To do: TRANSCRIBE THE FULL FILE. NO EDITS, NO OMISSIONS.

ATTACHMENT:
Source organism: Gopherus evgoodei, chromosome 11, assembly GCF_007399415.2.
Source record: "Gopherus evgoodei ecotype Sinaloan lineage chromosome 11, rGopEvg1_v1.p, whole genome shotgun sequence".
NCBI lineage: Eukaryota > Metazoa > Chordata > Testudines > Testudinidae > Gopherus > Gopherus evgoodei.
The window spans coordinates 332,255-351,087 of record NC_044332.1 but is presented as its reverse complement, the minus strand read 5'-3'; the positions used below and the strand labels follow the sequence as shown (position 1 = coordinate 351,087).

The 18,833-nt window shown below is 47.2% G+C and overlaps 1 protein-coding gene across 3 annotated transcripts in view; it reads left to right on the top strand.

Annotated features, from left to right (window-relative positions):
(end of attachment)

Source organism: Gopherus evgoodei, chromosome 11, assembly GCF_007399415.2.
Source record: "Gopherus evgoodei ecotype Sinaloan lineage chromosome 11, rGopEvg1_v1.p, whole genome shotgun sequence".
NCBI lineage: Eukaryota > Metazoa > Chordata > Testudines > Testudinidae > Gopherus > Gopherus evgoodei.
The window spans coordinates 332,255-351,087 of record NC_044332.1 but is presented as its reverse complement, the minus strand read 5'-3'; the positions used below and the strand labels follow the sequence as shown (position 1 = coordinate 351,087).

The 18,833-nt window shown below is 47.2% G+C and overlaps 1 protein-coding gene across 3 annotated transcripts in view; it reads left to right on the top strand.

Annotated features, from left to right (window-relative positions):